The Antidepressant Diet

The connection between carbohydrates, serotonin, and antidepressant weight gain

Can Eating Breakfast Make You Fat?

Is an Age Old Wisdom to Which All Adhere Actually a Falsehood?

My early morning trek to the gym takes me past a Dunkin Donut shop and a long line of sleepy commuters waiting to buy breakfast. The shelves of this franchise coffee shop are stocked with varieties of doughnuts, muffins, bagels and breakfast sandwiches of an egg with cheese and fatty meat. As I continue down the block, people are standing in long lines at MacDonald’s so they can eat a hot meal of  scrambled egg and hashbrowned potatoes, or cream saturated oatmeal, pancakes and syrup, or egg, ham and cheese breakfast sandwiches,  along with their coffee.  Two blocks away, an up-scale neighborhood  bakery-coffee shop sells fatty, chocolate filled croissants or butter laden,  gigantic cranberry scones and gourmet coffee to people working at a nearby hospital. And at a convenience store across the street from my gym, high school students filter in to buy a bottle of soda and bag of Doritos to eat on the way to school.

Nutritionists tell us (and in the interests of full disclosure, I have written about this myself) that breakfast is the most important meal of the day or at the very least, just as important as lunch and dinner. “Start the day off right,” or  “Fuel your body, ” or “Don’t eat breakfast and you will overeat later on,” are just a few of the Eat Breakfast mantras sent in our direction for several decades.  Yet is it possible that eating breakfast may not be beneficial? Is it possible that breakfast may be contributing unnecessary calories without contributing necessary nutrients? Could it be that eating breakfast might actually put us back to sleep rather than activating our cognitive centers and mental acuity? Can breakfast be bad for us?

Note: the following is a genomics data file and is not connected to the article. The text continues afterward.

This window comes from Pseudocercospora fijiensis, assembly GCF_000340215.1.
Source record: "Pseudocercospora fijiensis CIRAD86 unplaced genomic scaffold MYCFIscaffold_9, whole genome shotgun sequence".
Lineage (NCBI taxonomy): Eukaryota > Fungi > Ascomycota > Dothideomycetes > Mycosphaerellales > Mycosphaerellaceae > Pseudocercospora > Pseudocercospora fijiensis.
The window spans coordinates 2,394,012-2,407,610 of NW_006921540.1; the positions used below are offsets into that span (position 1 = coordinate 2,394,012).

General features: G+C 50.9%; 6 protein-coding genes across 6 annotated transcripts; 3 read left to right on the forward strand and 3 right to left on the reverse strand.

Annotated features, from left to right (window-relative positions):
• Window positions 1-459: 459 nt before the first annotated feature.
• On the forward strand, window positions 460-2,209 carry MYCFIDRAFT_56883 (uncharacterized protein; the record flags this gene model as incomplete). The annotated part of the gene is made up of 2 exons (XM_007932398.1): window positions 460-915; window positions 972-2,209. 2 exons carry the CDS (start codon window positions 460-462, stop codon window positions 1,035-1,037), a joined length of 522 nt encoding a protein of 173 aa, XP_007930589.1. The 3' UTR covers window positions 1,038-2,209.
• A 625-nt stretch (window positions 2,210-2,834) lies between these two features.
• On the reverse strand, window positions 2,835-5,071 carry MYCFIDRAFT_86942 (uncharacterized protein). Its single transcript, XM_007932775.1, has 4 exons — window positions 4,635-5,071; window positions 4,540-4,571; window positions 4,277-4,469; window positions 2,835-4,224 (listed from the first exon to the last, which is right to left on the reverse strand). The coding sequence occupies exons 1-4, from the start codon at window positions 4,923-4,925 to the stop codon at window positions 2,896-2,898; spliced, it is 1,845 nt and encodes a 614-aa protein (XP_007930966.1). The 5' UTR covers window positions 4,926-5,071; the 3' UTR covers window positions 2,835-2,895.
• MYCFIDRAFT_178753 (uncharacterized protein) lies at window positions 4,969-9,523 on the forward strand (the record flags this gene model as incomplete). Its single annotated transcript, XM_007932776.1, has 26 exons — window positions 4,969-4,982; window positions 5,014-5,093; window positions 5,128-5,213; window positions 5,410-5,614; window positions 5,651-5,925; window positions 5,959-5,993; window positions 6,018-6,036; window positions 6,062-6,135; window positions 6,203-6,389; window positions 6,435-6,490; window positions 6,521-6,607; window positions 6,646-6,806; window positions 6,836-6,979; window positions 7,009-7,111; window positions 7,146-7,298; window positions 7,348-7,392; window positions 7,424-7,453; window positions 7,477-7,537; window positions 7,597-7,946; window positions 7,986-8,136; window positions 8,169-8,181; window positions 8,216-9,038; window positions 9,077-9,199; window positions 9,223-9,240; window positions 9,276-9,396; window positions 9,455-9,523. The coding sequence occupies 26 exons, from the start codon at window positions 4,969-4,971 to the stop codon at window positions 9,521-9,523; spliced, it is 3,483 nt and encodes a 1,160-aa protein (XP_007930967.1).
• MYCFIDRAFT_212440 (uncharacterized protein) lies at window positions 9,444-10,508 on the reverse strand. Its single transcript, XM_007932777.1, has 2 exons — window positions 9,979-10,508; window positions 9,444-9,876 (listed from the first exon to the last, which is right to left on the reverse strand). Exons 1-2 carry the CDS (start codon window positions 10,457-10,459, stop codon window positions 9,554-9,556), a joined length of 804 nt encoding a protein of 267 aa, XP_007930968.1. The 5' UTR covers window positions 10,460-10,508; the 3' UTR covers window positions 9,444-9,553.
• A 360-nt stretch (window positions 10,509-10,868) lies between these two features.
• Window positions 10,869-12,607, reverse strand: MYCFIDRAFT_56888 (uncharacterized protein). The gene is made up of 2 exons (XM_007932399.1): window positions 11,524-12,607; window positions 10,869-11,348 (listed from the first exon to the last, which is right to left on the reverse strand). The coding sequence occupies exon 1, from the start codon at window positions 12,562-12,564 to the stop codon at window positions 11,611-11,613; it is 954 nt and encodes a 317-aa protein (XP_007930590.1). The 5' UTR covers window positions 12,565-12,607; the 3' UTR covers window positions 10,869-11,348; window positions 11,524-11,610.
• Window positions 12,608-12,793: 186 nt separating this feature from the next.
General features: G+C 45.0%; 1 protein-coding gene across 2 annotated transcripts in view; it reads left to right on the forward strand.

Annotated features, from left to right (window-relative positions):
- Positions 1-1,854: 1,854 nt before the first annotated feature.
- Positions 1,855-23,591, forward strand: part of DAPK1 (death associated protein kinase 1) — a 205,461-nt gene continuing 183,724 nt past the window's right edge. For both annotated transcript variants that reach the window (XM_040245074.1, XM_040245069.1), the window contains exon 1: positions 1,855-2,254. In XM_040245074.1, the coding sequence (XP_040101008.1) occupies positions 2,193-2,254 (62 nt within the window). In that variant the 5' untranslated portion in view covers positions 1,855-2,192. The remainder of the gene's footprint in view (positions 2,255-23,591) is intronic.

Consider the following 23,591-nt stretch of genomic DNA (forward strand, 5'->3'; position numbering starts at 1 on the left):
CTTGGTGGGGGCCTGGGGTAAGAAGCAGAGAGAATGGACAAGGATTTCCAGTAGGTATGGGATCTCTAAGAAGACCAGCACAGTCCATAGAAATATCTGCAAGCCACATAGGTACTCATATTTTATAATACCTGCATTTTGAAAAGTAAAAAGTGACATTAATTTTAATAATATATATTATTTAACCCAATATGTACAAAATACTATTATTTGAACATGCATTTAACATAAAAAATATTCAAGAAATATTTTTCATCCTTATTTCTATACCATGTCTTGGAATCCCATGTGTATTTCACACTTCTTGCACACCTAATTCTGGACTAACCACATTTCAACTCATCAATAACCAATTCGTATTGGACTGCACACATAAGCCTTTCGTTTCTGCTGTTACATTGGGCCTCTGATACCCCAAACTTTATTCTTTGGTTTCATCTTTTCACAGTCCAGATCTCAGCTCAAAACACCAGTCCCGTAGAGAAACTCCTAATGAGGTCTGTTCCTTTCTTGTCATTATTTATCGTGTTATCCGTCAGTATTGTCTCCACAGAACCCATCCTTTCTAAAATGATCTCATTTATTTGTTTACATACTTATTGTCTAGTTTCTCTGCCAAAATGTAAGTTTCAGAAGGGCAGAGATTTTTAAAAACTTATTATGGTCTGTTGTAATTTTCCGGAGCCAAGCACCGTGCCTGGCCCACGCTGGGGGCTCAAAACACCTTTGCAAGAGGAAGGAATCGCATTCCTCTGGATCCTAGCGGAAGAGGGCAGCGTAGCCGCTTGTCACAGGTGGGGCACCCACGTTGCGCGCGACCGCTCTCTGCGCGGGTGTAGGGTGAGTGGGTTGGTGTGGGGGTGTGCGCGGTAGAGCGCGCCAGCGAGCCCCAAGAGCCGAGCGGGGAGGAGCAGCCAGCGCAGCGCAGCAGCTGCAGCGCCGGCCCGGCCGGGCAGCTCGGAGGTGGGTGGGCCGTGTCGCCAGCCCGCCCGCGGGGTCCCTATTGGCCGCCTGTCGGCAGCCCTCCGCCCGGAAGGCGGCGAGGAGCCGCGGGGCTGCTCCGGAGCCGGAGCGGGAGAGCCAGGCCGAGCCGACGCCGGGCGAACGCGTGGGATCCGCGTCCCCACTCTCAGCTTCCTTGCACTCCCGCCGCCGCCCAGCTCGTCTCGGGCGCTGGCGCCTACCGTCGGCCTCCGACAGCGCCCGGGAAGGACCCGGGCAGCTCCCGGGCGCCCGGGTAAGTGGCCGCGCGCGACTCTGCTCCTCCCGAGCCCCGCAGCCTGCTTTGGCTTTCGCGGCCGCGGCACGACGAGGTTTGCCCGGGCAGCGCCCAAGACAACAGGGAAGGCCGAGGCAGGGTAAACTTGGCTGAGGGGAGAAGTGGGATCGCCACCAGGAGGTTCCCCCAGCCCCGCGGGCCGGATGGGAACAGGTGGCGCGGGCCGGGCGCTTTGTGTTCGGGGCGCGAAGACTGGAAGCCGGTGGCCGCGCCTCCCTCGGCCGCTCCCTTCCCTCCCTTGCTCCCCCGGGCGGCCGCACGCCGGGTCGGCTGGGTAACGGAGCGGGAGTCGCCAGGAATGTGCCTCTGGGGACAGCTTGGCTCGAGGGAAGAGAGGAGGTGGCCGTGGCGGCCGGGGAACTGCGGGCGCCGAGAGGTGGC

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Of course the answer is that it depends on what is eaten. As I pointed out in a book written many years ago (Managing Your Mind and Mood Through Food), your brain needs protein in the morning which can and should be supplied by breakfast, if only to set you up for success.

The two brain chemicals involved in thinking quickly and sharply (dopamine and norepinephrine) are made when the amino acid tyrosine is eaten. Tyrosine is found in protein, and when these two brain chemicals are in short supply, eating protein will activate their synthesis.  Presumably anyone going off to a job or school requiring some thinking and mental responsiveness would benefit from a breakfast containing protein.

Carbohydrates tend to make people feel calm and mellow; and fat goes further in this behavioral direction and leaves the eater dull and tired. Although these feelings might be appropriate as a prelude to sleep,  this is not the way we want to feel early in the morning as we set out to face the obligations of the day. Do we really want a surgeon, teacher or airline pilot to eat a breakfast of sugary doughnuts fried in fat, buttery croissants, or pancakes drenched in butter and syrup? Should we with lesser, but nevertheless important, jobs be eating these foods?

We know that a functioning digestive system needs fiber and water.  Fast food breakfast menus rarely if ever feature high fiber cereals or breads. Do any people order a large cup of water along with their coffee? Might the digestive problems constantly talked about in television advertisements be caused, at least in part, by dehydrated morning folk who don’t drink enough fluids or eat enough fiber?